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Teachers: If It’s Not Broke, Why Fix It?

Hundreds show support for the union at Tuesday’s board of education meeting.

Hundreds of teachers packed both the inside and outside of the Wade Administration Building Tuesday to show their support for each other and tell the board of education that they want a fair deal.

“In 2002, I felt appreciated and respected,” said Betsy Becker, a retiree who began teaching Latin at the this year. “This year, I feel trod upon and no longer respected.”

The members of the have been working without a contract since it expired in June 2011. After going though three mediation sessions, both parties have been advised to move into the .

Becker said she retired 10 years ago, and was a substitute for the past eight years. This year, she said, she returned to the high school as a Latin teacher.

“I have watched the demands on the teachers increase each year while morale has decreased proportionally,” she said. “I was overwhelmed by how different the teaching experience is.”

Many of the teachers spoke out at the meeting, emphasizing that they do not just work during the six hours of the school day. In fact, they said, they come in early, leave late and spend evenings and weekends grading papers and completing other work.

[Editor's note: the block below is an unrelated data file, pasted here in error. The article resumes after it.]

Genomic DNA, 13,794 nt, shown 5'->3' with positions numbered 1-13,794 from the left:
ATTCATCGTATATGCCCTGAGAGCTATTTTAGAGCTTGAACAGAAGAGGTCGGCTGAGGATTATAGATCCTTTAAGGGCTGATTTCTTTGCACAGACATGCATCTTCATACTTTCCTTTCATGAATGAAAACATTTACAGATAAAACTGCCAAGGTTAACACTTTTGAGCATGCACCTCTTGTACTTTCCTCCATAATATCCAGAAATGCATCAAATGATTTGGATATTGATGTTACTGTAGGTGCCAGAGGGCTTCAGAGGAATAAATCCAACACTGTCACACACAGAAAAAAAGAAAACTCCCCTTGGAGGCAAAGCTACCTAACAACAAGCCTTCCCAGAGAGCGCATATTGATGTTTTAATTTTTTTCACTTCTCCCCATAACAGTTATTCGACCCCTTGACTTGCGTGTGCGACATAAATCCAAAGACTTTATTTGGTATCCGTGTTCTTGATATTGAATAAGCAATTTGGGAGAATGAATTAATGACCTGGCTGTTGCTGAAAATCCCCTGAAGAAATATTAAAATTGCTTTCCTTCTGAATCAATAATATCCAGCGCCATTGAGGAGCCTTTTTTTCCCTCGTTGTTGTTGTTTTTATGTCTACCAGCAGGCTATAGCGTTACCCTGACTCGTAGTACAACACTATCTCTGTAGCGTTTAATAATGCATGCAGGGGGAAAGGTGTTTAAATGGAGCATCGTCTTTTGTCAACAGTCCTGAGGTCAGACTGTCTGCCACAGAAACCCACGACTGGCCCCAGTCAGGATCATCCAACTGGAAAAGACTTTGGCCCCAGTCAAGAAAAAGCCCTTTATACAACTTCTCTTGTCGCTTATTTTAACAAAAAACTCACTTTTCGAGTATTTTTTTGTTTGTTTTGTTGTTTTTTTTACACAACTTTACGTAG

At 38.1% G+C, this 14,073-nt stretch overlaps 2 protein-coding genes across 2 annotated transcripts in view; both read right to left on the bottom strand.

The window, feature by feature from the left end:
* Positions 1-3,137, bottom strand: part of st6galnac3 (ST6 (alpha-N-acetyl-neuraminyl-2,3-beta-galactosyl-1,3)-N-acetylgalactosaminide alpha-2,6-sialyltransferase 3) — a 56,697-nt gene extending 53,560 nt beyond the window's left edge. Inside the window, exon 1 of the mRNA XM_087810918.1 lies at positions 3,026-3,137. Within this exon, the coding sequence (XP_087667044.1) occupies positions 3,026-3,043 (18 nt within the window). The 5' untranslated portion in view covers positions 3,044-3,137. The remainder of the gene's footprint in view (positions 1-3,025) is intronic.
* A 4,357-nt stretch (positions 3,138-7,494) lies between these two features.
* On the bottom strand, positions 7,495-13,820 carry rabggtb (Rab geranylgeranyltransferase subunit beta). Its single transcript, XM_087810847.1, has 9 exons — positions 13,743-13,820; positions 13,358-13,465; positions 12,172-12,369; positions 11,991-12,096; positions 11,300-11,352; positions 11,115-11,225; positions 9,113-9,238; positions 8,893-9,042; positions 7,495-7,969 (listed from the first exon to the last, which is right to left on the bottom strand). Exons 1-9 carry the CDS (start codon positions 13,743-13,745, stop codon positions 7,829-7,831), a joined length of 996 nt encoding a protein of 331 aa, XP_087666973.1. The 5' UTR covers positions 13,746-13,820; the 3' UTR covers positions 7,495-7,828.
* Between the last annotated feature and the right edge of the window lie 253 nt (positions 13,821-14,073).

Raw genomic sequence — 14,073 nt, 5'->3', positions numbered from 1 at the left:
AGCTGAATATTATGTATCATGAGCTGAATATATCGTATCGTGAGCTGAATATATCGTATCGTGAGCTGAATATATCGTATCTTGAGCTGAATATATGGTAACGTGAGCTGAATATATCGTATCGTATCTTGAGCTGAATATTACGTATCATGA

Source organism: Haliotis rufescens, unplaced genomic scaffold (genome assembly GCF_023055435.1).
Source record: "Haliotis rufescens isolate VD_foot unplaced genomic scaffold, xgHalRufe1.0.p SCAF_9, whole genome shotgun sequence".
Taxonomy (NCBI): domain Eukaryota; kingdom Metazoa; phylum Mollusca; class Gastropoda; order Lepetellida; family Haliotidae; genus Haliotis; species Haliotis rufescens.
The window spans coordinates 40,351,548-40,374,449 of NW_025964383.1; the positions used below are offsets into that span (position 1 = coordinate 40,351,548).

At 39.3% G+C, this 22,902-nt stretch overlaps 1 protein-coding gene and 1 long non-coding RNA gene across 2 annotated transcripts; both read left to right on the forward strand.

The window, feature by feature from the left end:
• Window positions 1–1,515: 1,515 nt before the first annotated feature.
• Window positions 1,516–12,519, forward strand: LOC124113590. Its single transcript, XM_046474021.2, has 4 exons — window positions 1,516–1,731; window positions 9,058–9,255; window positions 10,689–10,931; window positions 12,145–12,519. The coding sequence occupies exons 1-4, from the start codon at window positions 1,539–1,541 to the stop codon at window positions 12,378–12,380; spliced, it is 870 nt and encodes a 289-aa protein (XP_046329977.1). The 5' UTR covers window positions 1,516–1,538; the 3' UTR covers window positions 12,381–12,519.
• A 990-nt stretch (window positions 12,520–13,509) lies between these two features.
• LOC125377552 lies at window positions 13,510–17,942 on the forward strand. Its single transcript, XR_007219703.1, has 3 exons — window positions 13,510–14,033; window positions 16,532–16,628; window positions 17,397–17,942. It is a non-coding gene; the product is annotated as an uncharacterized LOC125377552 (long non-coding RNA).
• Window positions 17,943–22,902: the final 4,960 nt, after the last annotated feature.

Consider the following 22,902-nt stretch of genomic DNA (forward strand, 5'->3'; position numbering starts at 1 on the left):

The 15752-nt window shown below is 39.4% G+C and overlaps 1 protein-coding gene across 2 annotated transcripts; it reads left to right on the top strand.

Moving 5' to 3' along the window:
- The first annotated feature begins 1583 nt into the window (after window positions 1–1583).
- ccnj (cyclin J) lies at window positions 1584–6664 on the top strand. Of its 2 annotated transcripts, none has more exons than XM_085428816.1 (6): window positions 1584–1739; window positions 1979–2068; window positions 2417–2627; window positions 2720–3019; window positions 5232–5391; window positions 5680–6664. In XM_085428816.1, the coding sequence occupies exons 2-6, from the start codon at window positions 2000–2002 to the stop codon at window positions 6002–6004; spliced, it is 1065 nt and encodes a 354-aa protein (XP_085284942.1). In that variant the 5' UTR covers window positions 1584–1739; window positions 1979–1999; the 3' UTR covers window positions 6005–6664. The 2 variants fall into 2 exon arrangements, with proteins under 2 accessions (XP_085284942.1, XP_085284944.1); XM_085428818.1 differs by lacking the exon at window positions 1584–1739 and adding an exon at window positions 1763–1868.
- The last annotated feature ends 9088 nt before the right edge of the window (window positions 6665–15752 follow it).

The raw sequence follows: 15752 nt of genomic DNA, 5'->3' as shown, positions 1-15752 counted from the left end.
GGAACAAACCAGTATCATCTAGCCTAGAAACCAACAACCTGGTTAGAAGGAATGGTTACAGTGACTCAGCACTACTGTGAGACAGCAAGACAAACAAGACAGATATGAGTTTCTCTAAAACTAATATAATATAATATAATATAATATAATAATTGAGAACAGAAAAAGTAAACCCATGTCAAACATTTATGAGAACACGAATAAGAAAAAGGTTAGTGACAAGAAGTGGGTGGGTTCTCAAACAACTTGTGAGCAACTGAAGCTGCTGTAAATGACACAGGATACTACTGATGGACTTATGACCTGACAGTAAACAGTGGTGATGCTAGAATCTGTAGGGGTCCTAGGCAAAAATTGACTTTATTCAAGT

“For my first five years as a teacher, I worked nine- to 13-hour days,” said teacher Avani Kotak. “Summers would come and I would spend weeks in the classroom getting ready for the kids.”

“Yet this year I can’t stay until 5 p.m., 6 p.m. or 7 p.m. because I have to work a second job because I’m scared of what’s to come," she added. “We’re asking you for what’s already there and what’s already ours. We’re taking care of students in the district, but who’s taking care of us?”

The teachers present discussed the accomplishments of the students in the district, from acing advanced placement and other standardized tests, to placing in national competitions and being named one of the best districts in the country.

“There are people who were elected to do for you what is best for you and your kids,” said Patrick Friedman, a science teacher at the high school. “What are you trying to fix, or is this a game?”

“For something that’s not broke, it should be real easy to keep it going,” he added. “If it’s not broke, don’t change it.”

Caroline Czysz, a teacher at , said there was a time she was proud to be a part of the , and, as a graduate of the district herself, she took her cues on how to be teacher from those who taught her when she was a student.

“Because of the example set for me, I came to work in the district,” she said. “But now I doubt my faith and question my assumption that the district cares about the students.”

“The staff are stressed, the work loads are increased and we are asked to do more for less,” she added. “As a teacher, a resident and a parent, this scares me. You have surpassed the opportunity for giving the teachers a fair settlement, and we are already suffering economically, professionally and personally.”